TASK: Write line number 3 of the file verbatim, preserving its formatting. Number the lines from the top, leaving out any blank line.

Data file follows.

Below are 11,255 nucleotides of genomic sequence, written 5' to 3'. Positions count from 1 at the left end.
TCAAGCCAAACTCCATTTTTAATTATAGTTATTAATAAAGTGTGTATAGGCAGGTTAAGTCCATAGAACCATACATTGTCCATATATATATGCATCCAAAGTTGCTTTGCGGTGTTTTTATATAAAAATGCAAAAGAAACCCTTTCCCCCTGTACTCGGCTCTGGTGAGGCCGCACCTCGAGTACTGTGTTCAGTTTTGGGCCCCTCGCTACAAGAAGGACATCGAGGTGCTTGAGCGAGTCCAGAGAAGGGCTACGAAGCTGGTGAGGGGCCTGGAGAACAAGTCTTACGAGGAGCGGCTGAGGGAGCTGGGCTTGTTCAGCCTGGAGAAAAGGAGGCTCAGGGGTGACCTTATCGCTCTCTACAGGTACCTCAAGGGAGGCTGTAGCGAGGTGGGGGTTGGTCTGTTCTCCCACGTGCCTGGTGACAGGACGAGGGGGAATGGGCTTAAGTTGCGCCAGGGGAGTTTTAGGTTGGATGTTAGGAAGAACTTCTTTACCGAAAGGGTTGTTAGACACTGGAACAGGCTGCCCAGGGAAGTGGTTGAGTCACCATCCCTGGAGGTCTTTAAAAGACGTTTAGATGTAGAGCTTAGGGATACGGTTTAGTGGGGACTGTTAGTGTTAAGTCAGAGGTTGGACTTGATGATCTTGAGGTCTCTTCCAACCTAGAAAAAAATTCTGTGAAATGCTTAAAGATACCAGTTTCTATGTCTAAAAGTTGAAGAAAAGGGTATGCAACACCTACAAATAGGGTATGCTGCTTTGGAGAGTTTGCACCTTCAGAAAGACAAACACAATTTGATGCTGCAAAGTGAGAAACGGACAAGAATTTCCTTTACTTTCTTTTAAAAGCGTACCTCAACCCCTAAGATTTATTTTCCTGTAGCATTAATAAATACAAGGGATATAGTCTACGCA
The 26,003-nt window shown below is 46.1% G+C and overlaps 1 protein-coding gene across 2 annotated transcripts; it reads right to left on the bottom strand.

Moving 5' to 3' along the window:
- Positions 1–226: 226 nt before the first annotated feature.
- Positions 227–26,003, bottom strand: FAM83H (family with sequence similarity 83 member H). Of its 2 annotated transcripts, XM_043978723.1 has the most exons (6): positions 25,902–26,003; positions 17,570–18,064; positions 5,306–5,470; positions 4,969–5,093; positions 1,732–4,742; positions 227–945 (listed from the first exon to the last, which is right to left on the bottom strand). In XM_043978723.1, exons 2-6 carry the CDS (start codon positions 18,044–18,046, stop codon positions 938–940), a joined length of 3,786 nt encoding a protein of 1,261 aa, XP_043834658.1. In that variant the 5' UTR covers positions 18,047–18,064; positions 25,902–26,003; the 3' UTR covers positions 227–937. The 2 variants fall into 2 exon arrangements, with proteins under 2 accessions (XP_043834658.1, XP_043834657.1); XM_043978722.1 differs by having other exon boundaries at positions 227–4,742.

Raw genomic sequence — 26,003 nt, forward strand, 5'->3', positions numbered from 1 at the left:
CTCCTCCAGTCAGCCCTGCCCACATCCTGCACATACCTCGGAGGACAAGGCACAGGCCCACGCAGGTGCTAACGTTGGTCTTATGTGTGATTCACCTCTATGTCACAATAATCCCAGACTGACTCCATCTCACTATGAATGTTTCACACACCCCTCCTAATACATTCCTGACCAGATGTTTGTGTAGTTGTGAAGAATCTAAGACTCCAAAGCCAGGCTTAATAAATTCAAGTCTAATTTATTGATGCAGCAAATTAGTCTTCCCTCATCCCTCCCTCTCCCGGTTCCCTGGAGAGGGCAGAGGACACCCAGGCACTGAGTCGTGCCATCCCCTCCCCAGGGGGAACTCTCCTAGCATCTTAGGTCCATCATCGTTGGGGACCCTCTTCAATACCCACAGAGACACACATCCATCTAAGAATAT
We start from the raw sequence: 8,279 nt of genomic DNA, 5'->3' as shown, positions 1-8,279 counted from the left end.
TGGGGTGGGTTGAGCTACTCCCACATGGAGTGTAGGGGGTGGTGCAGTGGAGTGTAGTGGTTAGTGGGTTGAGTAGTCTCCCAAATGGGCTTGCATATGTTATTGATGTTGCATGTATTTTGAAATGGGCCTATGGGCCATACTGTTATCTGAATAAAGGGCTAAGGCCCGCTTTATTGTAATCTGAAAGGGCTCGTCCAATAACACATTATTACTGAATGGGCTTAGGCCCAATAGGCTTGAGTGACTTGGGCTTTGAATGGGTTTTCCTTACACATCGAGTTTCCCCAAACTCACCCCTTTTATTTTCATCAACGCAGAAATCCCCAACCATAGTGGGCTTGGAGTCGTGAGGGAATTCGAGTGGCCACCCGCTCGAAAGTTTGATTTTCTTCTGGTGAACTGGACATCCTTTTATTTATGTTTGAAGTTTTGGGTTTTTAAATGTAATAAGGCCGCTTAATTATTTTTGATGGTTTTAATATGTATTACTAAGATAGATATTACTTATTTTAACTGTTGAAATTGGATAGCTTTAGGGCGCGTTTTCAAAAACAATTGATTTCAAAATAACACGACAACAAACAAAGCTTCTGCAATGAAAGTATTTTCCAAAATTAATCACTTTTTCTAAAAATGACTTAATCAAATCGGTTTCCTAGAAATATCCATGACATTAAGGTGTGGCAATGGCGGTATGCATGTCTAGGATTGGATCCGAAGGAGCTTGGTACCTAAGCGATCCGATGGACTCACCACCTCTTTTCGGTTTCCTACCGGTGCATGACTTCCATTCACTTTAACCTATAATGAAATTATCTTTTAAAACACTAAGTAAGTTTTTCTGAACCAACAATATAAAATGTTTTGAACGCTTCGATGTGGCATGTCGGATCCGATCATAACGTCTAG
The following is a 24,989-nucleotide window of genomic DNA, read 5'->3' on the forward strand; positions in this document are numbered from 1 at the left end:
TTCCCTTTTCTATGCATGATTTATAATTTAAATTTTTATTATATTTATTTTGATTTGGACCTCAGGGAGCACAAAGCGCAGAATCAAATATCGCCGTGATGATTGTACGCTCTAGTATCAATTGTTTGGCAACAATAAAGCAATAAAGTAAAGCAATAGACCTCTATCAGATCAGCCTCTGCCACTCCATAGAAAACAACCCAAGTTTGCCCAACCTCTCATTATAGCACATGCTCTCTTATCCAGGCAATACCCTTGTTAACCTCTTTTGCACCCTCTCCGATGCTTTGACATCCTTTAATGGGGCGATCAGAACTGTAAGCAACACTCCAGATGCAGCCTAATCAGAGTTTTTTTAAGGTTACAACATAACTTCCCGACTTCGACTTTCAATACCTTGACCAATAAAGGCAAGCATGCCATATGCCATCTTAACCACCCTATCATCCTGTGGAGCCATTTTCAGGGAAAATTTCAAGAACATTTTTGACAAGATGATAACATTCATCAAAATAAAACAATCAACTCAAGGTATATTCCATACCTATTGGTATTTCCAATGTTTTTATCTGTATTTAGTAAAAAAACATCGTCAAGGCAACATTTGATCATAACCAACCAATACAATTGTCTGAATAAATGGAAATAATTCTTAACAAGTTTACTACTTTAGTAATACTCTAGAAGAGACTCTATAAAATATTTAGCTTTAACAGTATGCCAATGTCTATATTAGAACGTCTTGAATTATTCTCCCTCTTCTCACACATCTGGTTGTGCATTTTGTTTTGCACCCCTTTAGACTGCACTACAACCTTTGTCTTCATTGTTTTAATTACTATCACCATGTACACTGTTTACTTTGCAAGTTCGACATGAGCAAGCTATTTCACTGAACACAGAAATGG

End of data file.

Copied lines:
The 26,003-nt window shown below is 46.1% G+C and overlaps 1 protein-coding gene across 2 annotated transcripts; it reads right to left on the bottom strand.